No, at least according to the information presented in the source they reference, which just doesn't actually attempt to establish any correlation.
Ministry experts determined that he was likely to have contracted leukemia following cleanup work at Fukushima Daiichi. They found he had been exposed to a total of 19.8 millisieverts of radiation from his work at various plants. He was exposed to 15.7 millisieverts at the Fukushima plant.
Compensation is granted if a nuclear power plant worker has been exposed to annual radiation of 5 milliseverts and has developed cancer more than a year afterward.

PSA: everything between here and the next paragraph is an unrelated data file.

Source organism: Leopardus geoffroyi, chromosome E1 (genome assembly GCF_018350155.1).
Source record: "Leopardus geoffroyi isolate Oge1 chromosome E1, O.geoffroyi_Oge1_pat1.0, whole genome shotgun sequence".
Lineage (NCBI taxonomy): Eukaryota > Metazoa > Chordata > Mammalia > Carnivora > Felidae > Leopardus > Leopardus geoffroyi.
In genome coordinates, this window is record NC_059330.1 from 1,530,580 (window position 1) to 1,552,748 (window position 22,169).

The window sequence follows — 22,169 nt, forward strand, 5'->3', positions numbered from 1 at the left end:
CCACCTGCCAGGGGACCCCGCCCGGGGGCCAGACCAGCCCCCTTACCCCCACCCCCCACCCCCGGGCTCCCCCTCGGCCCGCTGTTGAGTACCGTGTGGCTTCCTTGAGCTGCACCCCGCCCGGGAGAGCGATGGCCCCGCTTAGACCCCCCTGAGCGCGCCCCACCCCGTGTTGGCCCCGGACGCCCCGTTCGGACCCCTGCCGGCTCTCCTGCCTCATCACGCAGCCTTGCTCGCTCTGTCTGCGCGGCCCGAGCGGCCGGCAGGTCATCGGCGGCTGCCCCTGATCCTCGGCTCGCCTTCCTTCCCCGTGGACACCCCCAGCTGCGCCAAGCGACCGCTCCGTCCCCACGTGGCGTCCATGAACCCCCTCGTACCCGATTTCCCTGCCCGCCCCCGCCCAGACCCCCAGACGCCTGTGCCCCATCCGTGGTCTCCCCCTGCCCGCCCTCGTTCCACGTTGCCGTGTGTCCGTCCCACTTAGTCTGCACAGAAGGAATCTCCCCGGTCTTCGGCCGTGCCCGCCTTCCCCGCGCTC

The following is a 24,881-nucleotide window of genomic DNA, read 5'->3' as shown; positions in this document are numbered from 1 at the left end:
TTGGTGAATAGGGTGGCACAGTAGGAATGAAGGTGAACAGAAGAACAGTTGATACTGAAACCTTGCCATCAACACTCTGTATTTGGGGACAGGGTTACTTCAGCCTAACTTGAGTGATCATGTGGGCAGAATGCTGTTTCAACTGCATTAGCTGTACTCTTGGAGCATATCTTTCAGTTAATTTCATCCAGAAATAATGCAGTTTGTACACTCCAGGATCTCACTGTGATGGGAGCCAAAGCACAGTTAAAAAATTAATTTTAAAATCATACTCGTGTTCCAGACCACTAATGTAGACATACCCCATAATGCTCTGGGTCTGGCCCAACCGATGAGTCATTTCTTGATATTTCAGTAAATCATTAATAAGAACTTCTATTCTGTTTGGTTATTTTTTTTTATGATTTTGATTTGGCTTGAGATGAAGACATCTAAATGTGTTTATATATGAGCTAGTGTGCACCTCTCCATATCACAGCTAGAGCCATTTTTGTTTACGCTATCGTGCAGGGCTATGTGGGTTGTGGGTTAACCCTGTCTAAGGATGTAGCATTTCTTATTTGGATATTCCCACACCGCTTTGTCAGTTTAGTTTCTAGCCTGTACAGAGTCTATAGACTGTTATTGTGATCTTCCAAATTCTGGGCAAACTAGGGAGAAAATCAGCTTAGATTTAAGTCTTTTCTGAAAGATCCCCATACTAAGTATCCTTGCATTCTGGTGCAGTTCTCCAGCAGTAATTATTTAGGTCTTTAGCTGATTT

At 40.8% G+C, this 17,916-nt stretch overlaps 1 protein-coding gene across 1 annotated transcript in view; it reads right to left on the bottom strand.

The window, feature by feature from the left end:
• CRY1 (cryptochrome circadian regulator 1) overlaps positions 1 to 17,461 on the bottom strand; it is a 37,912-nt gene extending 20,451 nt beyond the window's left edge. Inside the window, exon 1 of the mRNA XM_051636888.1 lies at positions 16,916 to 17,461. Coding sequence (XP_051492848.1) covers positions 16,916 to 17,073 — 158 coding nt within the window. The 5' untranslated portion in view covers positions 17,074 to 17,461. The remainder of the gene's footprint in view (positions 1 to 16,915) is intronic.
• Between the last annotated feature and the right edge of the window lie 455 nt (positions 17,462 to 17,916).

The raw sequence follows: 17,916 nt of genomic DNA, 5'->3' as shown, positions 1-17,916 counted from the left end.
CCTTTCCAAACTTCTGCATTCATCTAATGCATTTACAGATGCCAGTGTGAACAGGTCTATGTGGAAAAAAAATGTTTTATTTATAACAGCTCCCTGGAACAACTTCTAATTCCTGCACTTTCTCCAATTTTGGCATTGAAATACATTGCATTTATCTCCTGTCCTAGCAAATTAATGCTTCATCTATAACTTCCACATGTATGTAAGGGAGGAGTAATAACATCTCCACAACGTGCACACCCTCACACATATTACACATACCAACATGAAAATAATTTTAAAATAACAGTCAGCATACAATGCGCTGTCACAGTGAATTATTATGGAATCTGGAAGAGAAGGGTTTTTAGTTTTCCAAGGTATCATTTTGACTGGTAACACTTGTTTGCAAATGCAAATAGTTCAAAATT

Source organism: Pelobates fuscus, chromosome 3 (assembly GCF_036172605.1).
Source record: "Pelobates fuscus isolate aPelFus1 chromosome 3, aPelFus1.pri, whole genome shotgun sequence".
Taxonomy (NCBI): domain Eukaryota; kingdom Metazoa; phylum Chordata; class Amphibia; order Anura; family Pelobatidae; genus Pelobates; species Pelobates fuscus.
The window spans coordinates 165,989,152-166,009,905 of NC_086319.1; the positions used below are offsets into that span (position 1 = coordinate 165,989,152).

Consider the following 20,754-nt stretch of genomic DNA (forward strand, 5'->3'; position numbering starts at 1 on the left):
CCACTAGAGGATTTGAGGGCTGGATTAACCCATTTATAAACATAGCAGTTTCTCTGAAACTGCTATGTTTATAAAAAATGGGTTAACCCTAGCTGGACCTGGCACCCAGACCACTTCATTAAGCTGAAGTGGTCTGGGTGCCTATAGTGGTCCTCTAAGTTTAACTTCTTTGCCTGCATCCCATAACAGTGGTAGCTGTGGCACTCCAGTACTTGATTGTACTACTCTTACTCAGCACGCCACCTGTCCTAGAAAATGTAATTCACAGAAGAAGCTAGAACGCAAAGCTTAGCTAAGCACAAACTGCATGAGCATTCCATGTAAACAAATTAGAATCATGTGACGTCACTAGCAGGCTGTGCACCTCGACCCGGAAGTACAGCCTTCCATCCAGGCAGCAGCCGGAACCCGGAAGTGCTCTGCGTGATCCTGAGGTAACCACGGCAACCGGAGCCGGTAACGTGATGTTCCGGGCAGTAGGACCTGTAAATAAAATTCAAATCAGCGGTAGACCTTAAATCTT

Note that, (0), he was diagnosed with leukemia, and, (1), compensation is granted based on the facts of, (a), receiving certain level of radiation, and, (b), developing a cancer certain time afterwards.
Note that leukemia in Japan is often caused by HTLV-1, which is endemic in southern Japan, and is known to cause leukemia.
It would appear that HTLV-1 status of the worker may not play any role in whether or not compensation is granted.
As such, there is simply not enough hard evidence to conclude that it is radiation, and not HTLV-1, that the condition has been directly caused by.